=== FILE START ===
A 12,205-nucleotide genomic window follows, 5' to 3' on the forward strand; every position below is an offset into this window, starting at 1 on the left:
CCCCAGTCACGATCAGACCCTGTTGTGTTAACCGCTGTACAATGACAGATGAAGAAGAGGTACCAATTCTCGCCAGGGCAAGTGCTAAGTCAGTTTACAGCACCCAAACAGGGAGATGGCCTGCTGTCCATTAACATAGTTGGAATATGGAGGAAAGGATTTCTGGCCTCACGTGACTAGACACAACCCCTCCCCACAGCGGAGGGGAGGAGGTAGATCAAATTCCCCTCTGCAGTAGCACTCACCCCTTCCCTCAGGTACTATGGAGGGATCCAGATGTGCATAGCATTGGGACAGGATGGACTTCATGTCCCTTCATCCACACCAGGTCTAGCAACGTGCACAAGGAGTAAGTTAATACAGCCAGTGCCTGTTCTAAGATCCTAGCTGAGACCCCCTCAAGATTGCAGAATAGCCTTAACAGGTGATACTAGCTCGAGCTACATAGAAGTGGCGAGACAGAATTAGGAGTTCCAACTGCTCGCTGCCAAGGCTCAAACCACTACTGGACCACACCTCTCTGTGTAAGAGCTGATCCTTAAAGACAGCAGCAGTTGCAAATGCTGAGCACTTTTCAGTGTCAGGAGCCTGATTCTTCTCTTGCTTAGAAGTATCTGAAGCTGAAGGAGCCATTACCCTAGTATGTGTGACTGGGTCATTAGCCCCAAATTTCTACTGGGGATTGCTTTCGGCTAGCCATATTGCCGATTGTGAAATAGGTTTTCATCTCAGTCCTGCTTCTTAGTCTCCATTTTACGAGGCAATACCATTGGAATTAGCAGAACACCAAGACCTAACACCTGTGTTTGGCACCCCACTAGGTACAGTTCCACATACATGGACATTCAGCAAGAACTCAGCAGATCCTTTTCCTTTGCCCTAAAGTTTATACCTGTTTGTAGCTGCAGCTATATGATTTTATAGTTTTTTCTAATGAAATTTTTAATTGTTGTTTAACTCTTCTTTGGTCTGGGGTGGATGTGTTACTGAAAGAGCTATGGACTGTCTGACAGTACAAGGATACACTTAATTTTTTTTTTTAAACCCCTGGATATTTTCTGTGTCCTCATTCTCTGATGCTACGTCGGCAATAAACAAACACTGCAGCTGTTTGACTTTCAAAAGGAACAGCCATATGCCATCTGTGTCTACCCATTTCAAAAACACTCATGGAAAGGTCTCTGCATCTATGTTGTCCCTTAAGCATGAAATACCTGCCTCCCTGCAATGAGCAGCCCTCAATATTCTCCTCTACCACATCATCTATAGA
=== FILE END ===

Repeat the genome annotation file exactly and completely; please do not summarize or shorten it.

A 12,205-nucleotide genomic window follows, 5' to 3' on the forward strand; every position below is an offset into this window, starting at 1 on the left:
CCCCAGTCACGATCAGACCCTGTTGTGTTAACCGCTGTACAATGACAGATGAAGAAGAGGTACCAATTCTCGCCAGGGCAAGTGCTAAGTCAGTTTACAGCACCCAAACAGGGAGATGGCCTGCTGTCCATTAACATAGTTGGAATATGGAGGAAAGGATTTCTGGCCTCACGTGACTAGACACAACCCCTCCCCACAGCGGAGGGGAGGAGGTAGATCAAATTCCCCTCTGCAGTAGCACTCACCCCTTCCCTCAGGTACTATGGAGGGATCCAGATGTGCATAGCATTGGGACAGGATGGACTTCATGTCCCTTCATCCACACCAGGTCTAGCAACGTGCACAAGGAGTAAGTTAATACAGCCAGTGCCTGTTCTAAGATCCTAGCTGAGACCCCCTCAAGATTGCAGAATAGCCTTAACAGGTGATACTAGCTCGAGCTACATAGAAGTGGCGAGACAGAATTAGGAGTTCCAACTGCTCGCTGCCAAGGCTCAAACCACTACTGGACCACACCTCTCTGTGTAAGAGCTGATCCTTAAAGACAGCAGCAGTTGCAAATGCTGAGCACTTTTCAGTGTCAGGAGCCTGATTCTTCTCTTGCTTAGAAGTATCTGAAGCTGAAGGAGCCATTACCCTAGTATGTGTGACTGGGTCATTAGCCCCAAATTTCTACTGGGGATTGCTTTCGGCTAGCCATATTGCCGATTGTGAAATAGGTTTTCATCTCAGTCCTGCTTCTTAGTCTCCATTTTACGAGGCAATACCATTGGAATTAGCAGAACACCAAGACCTAACACCTGTGTTTGGCACCCCACTAGGTACAGTTCCACATACATGGACATTCAGCAAGAACTCAGCAGATCCTTTTCCTTTGCCCTAAAGTTTATACCTGTTTGTAGCTGCAGCTATATGATTTTATAGTTTTTTCTAATGAAATTTTTAATTGTTGTTTAACTCTTCTTTGGTCTGGGGTGGATGTGTTACTGAAAGAGCTATGGACTGTCTGACAGTACAAGGATACACTTAATTTTTTTTTTTAAACCCCTGGATATTTTCTGTGTCCTCATTCTCTGATGCTACGTCGGCAATAAACAAACACTGCAGCTGTTTGACTTTCAAAAGGAACAGCCATATGCCATCTGTGTCTACCCATTTCAAAAACACTCATGGAAAGGTCTCTGCATCTATGTTGTCCCTTAAGCATGAAATACCTGCCTCCCTGCAATGAGCAGCCCTCAATATTCTCCTCTACCACATCATCTATAGA